Writing a new Drupal 8 Module using Test Driven Development (TDD)

7th November 2017

I recently gave a talk on automated testing in Drupal talk at DrupalCamp Dublin and as a lunch and learn session for my colleagues at Microserve. As part of the talk, I gave an example of how to build a Drupal 8 module using a test driven approach. I’ve released the module code on GitHub, and this post outlines the steps of the process.

Prerequisites

You have created a core/phpunit.xml file based on core/phpunit.xml.dist, and populated it with your database credentials so that PHPUnit can bootstrap the Drupal database as part of the tests. Here is an example.

Acceptance Criteria

For the module, we are going to satisfy this example acceptance criteria:

As a site visitor,
I want to see all published pages at /pages
Ordered alphabetically by title

Initial Setup

Let’s start by writing the minimal code needed in order for the new module to be enabled. In Drupal 8, this is the .info.yml file.

# tdd_dublin.info.yml

name: 'TDD Dublin'
description: 'A demo module for DrupalCamp Dublin to show test driven module development.'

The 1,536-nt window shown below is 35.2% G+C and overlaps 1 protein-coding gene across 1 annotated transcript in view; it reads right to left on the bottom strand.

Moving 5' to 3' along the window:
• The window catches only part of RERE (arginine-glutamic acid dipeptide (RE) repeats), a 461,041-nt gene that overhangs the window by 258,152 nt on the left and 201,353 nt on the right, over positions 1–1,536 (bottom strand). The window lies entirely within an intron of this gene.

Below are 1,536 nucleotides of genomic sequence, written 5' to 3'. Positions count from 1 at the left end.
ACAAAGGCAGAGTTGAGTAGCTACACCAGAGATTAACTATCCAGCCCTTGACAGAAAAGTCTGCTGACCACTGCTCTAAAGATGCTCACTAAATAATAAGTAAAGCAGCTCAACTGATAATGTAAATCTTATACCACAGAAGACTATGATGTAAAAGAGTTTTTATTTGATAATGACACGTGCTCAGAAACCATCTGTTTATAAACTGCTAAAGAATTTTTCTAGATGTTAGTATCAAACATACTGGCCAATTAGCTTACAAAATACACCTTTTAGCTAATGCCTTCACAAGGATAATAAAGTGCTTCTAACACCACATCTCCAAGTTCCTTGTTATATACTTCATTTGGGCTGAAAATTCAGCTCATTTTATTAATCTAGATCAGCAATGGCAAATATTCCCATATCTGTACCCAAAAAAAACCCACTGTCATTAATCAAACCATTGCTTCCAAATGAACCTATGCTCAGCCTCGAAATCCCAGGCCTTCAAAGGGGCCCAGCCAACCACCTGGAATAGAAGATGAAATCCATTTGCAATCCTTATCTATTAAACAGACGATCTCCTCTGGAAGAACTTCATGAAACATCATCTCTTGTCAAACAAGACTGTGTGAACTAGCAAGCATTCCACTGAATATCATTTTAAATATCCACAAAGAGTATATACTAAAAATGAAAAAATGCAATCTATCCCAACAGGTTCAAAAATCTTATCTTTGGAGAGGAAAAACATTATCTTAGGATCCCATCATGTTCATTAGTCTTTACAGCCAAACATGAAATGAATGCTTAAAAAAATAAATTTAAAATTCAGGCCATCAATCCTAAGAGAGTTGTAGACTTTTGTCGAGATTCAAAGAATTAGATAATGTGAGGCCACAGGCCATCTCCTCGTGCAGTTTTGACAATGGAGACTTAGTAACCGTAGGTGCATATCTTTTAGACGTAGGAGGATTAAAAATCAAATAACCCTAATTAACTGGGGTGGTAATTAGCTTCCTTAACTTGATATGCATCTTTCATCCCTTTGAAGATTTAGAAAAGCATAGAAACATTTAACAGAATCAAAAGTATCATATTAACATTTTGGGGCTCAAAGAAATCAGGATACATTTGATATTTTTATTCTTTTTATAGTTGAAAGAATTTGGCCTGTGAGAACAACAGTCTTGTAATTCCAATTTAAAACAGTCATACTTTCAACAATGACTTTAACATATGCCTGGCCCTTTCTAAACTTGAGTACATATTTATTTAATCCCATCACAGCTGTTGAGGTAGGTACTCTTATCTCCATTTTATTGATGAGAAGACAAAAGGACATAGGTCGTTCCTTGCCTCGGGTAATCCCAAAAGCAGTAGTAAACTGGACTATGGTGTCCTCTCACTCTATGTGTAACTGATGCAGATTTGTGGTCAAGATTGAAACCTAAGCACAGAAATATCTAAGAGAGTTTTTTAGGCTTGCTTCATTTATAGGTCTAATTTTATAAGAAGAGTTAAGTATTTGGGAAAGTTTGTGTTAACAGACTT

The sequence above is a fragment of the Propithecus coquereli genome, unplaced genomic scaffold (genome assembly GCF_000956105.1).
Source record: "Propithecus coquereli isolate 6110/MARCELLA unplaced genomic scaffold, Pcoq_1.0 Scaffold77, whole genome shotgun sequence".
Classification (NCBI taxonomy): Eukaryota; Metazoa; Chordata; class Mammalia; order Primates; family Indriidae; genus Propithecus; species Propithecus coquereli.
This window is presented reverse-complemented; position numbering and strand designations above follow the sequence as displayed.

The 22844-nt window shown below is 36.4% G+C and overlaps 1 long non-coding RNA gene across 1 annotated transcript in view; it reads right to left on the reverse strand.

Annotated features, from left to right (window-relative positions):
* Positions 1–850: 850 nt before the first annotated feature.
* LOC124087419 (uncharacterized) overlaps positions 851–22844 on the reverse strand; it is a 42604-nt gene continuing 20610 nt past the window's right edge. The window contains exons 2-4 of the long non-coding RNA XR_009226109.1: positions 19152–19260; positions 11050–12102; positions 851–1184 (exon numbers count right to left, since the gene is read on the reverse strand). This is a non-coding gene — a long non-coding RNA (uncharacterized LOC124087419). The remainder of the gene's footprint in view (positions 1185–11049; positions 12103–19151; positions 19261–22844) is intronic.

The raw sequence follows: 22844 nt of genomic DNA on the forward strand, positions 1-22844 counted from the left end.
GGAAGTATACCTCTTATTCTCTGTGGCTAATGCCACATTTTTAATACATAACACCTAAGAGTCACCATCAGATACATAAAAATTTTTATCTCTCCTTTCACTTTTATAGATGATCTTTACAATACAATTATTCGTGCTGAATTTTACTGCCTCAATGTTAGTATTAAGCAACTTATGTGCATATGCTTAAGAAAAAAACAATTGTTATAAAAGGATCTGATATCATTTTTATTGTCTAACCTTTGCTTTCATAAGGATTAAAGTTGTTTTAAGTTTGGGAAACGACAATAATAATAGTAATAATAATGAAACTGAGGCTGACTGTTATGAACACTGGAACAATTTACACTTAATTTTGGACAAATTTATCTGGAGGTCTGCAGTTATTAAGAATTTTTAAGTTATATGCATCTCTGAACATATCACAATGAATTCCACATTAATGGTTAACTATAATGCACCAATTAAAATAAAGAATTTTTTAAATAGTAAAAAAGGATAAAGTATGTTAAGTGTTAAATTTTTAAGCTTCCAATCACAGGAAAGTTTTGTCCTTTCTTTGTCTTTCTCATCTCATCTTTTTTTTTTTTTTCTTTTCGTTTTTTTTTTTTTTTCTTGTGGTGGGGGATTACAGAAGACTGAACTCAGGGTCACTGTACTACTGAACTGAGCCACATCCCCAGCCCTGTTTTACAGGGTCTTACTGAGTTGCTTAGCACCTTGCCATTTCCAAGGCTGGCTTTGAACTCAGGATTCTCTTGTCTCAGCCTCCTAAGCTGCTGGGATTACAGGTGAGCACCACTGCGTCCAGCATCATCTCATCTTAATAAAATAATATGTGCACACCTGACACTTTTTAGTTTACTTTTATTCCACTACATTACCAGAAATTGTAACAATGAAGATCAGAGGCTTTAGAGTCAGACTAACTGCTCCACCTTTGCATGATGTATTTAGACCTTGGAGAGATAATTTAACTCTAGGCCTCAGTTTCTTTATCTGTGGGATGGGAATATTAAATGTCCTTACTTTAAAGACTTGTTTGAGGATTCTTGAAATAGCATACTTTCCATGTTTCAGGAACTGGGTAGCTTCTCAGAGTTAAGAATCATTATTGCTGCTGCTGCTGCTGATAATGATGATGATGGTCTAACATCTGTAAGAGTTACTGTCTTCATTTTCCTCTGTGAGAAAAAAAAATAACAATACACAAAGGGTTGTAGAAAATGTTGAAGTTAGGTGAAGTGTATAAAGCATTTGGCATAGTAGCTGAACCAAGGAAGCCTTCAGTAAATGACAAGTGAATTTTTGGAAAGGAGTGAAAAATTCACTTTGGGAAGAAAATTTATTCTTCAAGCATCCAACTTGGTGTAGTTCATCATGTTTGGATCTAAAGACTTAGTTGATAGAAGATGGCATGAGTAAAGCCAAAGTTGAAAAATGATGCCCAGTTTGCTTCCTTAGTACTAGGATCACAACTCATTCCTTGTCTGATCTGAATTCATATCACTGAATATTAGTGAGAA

core: 8.x
type: module

We can also add the test file structure at this point too. We’ll call it PageTestTest.php and put it within a tests/src/Functional directory. As this is a functional test, it extends the BrowserTestBase class, and we need to ensure that the tdd_dublin module is enabled by adding it to the $modules array.

// tests/src/Functional/PageListTest.php

namespace Drupal\Tests\tdd_dublin\Functional;

use Drupal\Tests\BrowserTestBase\BrowserTestBase;

class PageListTest extends BrowserTestBase {

  protected static $modules = ['tdd_dublin'];

}

With this in place, we can now start adding test methods.

Ensure that the Listing page Exists

Writing the First Test

Let’s start by testing that the listing page exists at /pages. We can do this by loading the page and checking the status code. If the page exists, the code will be 200, otherwise it will be 404.